Lecture by Michael Morreau on "Democracy without Enlightenment"
On Sunday, July 19 the scientific seminar of the International Centre of Decision Choice and Analysis was held. Professor Morreau gave a lecture on "Democracy without Enlightenment"
Speaker: Professor Michael Morreau (The Arctic University of Norway)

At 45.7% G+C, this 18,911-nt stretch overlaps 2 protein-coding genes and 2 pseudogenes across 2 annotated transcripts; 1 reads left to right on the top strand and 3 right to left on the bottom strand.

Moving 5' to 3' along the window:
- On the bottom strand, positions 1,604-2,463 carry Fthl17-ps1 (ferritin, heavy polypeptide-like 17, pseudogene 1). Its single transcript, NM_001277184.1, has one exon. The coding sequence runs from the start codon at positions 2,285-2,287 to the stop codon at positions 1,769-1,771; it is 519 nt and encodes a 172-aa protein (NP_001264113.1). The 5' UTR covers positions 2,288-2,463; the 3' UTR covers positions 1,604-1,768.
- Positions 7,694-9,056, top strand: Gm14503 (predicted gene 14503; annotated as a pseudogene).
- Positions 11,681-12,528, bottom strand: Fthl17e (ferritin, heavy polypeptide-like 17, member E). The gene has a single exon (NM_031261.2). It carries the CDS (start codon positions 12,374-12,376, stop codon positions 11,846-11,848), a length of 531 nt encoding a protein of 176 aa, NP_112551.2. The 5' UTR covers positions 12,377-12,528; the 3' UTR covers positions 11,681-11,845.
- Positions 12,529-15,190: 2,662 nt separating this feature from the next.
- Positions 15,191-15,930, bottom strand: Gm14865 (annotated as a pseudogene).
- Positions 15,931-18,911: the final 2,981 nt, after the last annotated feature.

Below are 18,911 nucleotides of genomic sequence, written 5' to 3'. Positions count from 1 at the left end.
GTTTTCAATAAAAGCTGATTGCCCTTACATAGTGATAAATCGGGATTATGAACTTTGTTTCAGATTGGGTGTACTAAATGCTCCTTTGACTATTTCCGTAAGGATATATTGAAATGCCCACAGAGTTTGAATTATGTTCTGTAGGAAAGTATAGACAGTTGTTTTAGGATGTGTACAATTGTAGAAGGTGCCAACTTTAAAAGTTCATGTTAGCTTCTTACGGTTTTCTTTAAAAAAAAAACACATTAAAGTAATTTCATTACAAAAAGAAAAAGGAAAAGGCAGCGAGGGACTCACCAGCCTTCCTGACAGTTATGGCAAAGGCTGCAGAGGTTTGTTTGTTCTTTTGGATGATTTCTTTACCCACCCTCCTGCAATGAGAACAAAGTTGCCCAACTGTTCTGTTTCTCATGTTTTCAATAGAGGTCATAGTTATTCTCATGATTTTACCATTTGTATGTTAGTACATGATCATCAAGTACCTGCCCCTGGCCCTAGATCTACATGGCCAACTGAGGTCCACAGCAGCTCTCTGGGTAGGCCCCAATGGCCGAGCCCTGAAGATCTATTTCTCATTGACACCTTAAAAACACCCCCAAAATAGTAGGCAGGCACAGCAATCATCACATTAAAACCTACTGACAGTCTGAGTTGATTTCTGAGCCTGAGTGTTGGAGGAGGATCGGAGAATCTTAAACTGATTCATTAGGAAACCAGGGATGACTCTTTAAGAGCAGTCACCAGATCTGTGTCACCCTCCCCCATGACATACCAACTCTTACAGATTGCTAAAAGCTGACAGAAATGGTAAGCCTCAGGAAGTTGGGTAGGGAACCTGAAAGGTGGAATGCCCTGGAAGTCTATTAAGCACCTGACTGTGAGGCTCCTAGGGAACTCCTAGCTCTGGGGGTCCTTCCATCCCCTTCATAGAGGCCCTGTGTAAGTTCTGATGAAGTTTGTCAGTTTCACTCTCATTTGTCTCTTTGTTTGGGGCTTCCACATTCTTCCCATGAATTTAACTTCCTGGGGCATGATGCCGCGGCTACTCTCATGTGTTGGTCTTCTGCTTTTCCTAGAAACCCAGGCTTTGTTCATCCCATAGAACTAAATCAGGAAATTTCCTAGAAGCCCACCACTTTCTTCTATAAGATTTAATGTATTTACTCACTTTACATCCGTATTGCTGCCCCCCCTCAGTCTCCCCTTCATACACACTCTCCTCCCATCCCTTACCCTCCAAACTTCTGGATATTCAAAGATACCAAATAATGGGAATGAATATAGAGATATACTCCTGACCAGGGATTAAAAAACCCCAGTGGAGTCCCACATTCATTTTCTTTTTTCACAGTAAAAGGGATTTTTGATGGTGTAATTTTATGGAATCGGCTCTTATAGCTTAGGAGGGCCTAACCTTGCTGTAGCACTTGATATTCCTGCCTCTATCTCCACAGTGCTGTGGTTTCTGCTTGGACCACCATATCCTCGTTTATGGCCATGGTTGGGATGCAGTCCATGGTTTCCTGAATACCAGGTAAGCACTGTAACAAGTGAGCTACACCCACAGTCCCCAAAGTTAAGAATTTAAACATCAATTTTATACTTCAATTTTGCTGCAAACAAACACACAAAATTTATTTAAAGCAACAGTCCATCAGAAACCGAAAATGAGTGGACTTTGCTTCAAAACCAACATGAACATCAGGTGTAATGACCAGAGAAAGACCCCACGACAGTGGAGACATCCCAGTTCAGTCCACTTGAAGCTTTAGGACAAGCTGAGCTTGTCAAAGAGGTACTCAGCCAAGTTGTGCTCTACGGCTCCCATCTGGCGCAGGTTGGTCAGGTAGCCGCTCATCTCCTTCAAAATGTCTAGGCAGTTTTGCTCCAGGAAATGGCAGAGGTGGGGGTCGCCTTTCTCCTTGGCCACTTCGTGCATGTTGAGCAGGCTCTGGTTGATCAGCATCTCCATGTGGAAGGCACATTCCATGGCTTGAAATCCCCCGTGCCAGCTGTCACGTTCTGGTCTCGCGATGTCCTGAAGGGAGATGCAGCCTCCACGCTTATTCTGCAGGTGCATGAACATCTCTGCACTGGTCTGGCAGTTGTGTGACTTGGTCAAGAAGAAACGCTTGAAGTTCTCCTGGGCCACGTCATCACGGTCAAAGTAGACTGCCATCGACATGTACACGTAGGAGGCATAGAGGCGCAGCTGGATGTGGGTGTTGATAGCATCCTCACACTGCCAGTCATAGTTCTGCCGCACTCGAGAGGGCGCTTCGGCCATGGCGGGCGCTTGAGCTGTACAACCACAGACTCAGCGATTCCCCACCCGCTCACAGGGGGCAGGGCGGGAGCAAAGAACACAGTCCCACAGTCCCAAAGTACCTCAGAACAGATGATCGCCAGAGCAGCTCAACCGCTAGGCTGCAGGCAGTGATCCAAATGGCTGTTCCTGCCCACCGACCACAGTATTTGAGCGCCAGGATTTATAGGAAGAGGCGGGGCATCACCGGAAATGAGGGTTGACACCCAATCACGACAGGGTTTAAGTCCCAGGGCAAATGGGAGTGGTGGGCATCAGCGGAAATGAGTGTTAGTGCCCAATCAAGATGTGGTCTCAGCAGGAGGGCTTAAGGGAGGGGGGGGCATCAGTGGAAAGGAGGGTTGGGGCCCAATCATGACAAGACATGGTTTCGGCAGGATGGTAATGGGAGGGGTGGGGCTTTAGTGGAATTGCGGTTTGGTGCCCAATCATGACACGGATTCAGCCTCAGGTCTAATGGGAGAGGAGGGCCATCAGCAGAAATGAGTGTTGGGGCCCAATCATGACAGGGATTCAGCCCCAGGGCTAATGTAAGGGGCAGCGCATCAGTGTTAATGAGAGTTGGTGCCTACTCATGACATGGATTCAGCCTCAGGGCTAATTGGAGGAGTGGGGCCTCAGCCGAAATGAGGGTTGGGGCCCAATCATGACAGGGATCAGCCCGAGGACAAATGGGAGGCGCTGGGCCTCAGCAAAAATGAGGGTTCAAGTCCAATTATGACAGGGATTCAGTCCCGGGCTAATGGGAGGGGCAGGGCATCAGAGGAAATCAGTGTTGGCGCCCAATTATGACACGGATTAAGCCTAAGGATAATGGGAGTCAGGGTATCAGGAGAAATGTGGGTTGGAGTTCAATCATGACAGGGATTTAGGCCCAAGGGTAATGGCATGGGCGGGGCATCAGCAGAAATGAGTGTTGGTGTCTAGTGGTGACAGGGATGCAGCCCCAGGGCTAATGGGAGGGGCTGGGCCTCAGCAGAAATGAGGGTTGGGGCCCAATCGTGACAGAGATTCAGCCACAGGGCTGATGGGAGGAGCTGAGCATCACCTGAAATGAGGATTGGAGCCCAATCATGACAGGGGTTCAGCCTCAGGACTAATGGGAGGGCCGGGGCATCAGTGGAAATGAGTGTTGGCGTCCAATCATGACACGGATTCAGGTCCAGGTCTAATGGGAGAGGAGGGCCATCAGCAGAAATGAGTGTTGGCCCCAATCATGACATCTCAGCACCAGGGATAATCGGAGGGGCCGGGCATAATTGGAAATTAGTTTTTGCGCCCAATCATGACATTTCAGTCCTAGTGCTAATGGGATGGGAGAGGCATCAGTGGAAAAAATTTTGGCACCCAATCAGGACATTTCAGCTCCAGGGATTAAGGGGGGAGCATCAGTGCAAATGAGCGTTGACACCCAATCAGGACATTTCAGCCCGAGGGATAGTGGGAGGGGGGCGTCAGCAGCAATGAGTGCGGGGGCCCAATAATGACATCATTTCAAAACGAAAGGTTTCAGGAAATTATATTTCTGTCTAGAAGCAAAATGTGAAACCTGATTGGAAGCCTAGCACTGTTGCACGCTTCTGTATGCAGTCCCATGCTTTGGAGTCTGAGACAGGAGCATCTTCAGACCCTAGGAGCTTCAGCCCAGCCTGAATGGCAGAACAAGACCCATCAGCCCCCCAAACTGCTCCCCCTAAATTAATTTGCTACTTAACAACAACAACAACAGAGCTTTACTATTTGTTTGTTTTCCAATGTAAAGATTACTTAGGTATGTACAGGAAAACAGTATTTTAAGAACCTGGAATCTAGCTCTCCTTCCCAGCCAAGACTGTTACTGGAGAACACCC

Abstract: Plato though that only government experts are fit to rule the state. On the cusp of the French revolution, Condorcet warned that when voters' individual chance of making right decisions falls below 1/2, majority voting exposes large assemblies to a great risk of making wrong decisions. Some contemporary thinkers, echoing Plato and Condorcet, say that ordinary citizens lack technical and political knowledge that is needed for good democratic government. This talk proposes to solve problems of voter ignorance by setting up democratic institutions with voting methods that, while no less democratic than majority voting, make better use than it does of the people's limited knowledge. The main result is a jury theorem for evaluative voting methods (in which the voters score or grade their options on their ballots). It is shown as a corollary that sufficiently large democratic assemblies using such methods can be very likely to make the right decisions in some cases in which, due to voter ignorance and bias, pairwise majority voting is likely to result in wrong decisions.